Orginal Publication Date
MCV/Q, Medical College of Virginia Quarterly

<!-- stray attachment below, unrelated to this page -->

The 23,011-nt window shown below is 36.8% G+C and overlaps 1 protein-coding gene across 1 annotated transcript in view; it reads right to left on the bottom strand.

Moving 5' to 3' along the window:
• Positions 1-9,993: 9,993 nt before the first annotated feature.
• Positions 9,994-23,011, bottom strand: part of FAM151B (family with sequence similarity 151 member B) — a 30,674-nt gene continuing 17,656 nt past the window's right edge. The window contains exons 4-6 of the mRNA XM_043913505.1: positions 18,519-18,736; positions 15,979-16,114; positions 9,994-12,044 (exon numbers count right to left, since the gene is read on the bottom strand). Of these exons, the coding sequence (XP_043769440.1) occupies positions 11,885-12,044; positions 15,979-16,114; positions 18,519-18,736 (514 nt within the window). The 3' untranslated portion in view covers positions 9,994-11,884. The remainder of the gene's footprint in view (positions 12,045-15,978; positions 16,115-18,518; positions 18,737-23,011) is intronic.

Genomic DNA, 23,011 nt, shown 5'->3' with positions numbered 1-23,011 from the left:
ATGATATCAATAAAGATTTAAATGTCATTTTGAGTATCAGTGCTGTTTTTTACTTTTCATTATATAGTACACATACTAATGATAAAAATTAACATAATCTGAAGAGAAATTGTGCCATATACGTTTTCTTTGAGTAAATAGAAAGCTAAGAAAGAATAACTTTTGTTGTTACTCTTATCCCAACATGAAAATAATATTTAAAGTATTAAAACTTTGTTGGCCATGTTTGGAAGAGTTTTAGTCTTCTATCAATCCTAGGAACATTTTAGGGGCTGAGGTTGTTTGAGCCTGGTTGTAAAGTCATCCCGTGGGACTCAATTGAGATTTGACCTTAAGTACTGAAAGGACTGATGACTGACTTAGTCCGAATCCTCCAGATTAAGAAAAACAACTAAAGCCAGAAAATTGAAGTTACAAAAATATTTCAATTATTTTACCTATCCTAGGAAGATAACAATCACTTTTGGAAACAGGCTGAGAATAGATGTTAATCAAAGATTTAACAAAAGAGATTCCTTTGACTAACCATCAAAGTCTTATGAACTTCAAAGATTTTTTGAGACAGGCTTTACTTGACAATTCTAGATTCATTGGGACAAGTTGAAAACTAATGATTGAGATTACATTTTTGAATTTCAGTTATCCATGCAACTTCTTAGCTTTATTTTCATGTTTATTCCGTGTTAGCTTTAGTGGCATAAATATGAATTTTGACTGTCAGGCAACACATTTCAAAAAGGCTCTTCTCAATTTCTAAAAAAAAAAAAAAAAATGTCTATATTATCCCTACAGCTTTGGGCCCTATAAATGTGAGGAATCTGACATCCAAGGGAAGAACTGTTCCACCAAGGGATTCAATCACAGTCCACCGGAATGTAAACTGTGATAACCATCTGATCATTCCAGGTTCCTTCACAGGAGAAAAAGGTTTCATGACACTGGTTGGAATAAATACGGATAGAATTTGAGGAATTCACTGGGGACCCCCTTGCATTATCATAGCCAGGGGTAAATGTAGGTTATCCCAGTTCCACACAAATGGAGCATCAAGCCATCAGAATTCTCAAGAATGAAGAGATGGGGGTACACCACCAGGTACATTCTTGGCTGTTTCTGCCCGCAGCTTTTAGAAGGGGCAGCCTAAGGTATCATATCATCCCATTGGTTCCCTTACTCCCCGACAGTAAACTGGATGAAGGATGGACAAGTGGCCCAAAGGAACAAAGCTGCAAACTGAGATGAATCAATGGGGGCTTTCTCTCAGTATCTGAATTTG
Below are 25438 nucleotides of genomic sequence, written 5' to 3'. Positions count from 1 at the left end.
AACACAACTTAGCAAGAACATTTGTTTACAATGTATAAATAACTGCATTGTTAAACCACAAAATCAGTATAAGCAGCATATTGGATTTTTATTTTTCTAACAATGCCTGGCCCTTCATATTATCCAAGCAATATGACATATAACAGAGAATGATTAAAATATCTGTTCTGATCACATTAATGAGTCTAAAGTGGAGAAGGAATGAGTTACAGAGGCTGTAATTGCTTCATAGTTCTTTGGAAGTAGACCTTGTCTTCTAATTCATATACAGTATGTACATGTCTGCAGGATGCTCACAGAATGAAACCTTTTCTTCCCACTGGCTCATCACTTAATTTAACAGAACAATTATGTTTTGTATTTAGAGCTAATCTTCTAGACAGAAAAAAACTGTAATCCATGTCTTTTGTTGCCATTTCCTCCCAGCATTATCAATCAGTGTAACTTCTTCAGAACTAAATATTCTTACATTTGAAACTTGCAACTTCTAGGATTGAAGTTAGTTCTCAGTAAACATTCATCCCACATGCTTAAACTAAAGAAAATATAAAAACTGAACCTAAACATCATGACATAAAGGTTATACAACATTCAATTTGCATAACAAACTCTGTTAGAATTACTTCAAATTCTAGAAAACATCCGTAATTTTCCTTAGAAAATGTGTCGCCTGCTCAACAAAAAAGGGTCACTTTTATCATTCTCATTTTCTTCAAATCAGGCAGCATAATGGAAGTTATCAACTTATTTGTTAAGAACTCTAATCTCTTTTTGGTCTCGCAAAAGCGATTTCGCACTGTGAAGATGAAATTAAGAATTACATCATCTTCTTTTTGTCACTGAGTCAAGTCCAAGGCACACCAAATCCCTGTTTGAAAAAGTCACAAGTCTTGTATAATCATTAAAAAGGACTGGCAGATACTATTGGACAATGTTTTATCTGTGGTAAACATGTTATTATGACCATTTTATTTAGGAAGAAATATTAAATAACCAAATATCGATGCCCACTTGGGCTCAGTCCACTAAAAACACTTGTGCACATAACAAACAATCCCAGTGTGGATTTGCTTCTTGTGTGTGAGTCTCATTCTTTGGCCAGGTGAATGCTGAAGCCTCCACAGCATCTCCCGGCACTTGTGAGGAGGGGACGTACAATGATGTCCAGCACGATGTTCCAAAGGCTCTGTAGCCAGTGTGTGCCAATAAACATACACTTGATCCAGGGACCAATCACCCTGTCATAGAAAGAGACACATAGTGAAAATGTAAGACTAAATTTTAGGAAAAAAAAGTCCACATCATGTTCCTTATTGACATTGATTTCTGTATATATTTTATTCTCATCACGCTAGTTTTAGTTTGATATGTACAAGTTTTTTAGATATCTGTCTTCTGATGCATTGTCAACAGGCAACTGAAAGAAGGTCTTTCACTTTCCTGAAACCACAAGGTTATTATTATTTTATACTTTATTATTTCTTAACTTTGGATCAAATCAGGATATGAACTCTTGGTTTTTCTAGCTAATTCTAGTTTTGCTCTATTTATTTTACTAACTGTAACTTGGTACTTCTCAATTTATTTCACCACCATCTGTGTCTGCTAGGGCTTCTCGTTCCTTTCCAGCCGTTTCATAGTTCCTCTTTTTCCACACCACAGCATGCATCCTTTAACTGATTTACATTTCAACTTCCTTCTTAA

It had long been suspected that gout might be a disease of varying origins, but it has only been during the present century that primary or acquired gout and hereditary gout have been clearly defined and differentiated. A considerable number of secondary types are now recognised. Several are of iatrogenic nature, whereas others result from disorders of the blood, the bone marrow and the metabolism, as well as from associated specific defects such as those in the Lesch-Nyhan Syndrome of children. Increasing knowledge of gout's chemical secrets, however, is resulting in improved treatment, and we can now assert that gout is perhaps the disease of which we have the most detailed specific understanding and the most effective control. With cooperation from the sufferer and a mild dietary regime, we can now prevent any damage which has already occurred from progressing and, thus, avoid recurrent or progressive deterioration. In almost every case we can now terminate the occurrence of the painful acute attacks by use of modern chemotherapy.
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